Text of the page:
When my kids (and fosters) were young, I bought a roll of tickets (like those at a carnival). They are available at places like WalMart. I made lists of chores, age appropriate for each child. Each chore was assessed as to how many tickets it was worth. (I also included personal hygiene things like brushing teeth, etc.). Some of the chores were really simple, hanging up your towel or putting clothes away.
I watched clearance racks for prizes, such as: toys, stuffed animals, fancy pencils, new notebooks, art supplies, and so on. Other prizes; might be things like: 1-1 time with mom for an evening or choice of video for family night. Each prize was assessed an amount of tickets. Then as the kids accumulated tickets, they could "buy" their prizes. Some kids couldn't wait to spend their tickets, and would buy the trinket prizes, but soon realized that by saving them, they could get better prizes.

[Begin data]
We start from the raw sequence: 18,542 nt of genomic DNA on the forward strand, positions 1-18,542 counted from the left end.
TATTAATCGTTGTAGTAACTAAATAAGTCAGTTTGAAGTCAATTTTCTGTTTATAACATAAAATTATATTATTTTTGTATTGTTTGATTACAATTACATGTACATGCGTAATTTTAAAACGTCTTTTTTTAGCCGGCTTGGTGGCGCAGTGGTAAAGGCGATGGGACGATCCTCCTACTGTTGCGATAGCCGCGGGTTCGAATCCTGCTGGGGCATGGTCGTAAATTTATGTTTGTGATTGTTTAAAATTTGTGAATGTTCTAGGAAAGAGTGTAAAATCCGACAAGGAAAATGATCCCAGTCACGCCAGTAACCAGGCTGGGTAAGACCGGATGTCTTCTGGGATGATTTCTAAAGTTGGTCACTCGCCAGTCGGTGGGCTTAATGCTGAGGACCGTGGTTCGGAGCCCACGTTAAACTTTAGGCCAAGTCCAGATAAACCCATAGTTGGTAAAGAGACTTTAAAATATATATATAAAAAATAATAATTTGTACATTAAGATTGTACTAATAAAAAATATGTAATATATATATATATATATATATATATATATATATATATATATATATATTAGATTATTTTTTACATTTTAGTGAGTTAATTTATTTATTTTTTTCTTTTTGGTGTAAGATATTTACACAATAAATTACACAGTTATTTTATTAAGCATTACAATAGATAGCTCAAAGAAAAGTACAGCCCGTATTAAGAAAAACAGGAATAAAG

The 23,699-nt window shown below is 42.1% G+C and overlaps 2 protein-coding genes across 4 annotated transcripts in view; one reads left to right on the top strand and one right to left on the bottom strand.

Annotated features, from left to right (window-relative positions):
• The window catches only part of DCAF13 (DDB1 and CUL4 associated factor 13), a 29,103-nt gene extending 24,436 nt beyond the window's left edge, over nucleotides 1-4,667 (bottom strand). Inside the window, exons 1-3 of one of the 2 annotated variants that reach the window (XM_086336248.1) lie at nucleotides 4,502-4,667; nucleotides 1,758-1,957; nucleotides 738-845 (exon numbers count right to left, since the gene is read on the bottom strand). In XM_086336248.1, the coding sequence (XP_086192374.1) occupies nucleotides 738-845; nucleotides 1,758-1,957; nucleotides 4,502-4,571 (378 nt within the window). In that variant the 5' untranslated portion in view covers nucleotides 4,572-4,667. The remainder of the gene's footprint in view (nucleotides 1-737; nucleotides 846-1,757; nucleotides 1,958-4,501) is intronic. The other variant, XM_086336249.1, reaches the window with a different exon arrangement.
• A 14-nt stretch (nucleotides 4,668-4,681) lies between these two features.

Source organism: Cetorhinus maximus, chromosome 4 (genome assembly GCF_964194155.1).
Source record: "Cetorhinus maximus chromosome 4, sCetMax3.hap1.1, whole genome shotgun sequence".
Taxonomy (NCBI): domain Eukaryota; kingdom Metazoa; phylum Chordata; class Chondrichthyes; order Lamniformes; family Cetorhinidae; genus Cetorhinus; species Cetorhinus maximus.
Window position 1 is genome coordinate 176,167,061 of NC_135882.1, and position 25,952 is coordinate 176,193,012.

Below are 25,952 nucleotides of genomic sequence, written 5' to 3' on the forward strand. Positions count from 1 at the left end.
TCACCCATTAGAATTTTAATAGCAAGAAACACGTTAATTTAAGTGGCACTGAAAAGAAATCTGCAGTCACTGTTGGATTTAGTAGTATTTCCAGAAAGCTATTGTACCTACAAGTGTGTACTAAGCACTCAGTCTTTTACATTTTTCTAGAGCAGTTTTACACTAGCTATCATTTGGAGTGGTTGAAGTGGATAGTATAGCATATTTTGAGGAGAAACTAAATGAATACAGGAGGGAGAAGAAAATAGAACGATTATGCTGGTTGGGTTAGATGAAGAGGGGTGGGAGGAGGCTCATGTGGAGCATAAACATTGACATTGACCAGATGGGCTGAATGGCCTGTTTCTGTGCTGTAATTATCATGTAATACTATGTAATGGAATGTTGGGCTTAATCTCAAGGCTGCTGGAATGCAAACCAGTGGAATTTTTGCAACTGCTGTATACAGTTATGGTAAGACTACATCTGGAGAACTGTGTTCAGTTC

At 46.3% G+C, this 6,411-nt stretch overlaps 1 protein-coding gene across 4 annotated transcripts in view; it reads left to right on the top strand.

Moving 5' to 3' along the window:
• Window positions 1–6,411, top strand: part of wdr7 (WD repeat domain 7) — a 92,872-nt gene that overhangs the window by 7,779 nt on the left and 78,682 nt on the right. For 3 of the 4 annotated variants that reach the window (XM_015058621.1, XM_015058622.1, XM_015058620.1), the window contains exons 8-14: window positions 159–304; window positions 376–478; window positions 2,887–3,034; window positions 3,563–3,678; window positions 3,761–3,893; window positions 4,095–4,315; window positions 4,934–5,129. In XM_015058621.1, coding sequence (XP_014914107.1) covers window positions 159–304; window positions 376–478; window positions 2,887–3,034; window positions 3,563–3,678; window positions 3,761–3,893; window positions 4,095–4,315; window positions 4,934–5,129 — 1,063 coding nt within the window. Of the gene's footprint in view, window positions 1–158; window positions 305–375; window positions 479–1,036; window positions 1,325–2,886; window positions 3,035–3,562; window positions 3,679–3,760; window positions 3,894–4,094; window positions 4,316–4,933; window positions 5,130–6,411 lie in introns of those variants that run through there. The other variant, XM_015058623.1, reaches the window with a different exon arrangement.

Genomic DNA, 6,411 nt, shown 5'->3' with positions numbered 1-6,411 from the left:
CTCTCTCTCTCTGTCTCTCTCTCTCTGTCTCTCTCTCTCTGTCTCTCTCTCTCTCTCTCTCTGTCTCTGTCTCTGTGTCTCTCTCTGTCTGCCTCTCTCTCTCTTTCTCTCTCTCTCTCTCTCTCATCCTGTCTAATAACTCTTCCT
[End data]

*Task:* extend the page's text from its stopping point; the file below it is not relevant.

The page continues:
So, chores got done, and the kids learned the lessons of earning and saving. This tends to work best with younger kids, from little to maybe age 10 or so.
Source: I was a foster parent for 15 years and had to be creative to teach kids responsibility and accountability. This made it fun!
By Pam T from Storm Lake, IA
This is an excellent method - wish I'd thought of it when my brood was young! It also takes an extra-special person to be a foster parent. Wish I could give you two thumbs up.
Add your voice! Click below to comment. ThriftyFun is powered by your wisdom!